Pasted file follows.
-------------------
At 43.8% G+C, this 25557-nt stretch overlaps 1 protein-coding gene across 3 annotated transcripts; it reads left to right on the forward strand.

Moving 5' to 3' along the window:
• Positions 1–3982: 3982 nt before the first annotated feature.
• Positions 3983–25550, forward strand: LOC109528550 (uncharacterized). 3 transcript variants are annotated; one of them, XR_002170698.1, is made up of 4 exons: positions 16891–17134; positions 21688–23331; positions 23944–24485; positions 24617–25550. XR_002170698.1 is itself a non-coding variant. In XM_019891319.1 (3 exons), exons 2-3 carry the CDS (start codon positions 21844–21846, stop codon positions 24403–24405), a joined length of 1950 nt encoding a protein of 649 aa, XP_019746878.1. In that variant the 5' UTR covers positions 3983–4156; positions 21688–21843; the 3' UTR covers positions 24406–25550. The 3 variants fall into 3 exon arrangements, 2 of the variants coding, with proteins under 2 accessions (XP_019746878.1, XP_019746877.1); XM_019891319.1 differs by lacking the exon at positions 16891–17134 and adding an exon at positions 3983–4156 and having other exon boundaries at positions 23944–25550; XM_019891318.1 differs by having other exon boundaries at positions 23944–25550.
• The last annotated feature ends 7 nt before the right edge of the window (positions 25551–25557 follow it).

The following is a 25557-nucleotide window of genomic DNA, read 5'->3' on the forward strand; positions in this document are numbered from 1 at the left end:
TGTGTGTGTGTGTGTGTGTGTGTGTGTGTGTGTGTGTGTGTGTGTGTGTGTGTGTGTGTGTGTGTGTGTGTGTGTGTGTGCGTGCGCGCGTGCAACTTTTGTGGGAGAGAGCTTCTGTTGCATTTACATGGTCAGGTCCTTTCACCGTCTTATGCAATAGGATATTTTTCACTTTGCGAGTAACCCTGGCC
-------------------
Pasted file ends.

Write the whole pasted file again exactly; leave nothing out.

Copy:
At 43.8% G+C, this 25557-nt stretch overlaps 1 protein-coding gene across 3 annotated transcripts; it reads left to right on the forward strand.

Moving 5' to 3' along the window:
• Positions 1–3982: 3982 nt before the first annotated feature.
• Positions 3983–25550, forward strand: LOC109528550 (uncharacterized). 3 transcript variants are annotated; one of them, XR_002170698.1, is made up of 4 exons: positions 16891–17134; positions 21688–23331; positions 23944–24485; positions 24617–25550. XR_002170698.1 is itself a non-coding variant. In XM_019891319.1 (3 exons), exons 2-3 carry the CDS (start codon positions 21844–21846, stop codon positions 24403–24405), a joined length of 1950 nt encoding a protein of 649 aa, XP_019746878.1. In that variant the 5' UTR covers positions 3983–4156; positions 21688–21843; the 3' UTR covers positions 24406–25550. The 3 variants fall into 3 exon arrangements, 2 of the variants coding, with proteins under 2 accessions (XP_019746878.1, XP_019746877.1); XM_019891319.1 differs by lacking the exon at positions 16891–17134 and adding an exon at positions 3983–4156 and having other exon boundaries at positions 23944–25550; XM_019891318.1 differs by having other exon boundaries at positions 23944–25550.
• The last annotated feature ends 7 nt before the right edge of the window (positions 25551–25557 follow it).

The following is a 25557-nucleotide window of genomic DNA, read 5'->3' on the forward strand; positions in this document are numbered from 1 at the left end:
TGTGTGTGTGTGTGTGTGTGTGTGTGTGTGTGTGTGTGTGTGTGTGTGTGTGTGTGTGTGTGTGTGTGTGTGTGTGTGTGCGTGCGCGCGTGCAACTTTTGTGGGAGAGAGCTTCTGTTGCATTTACATGGTCAGGTCCTTTCACCGTCTTATGCAATAGGATATTTTTCACTTTGCGAGTAACCCTGGCC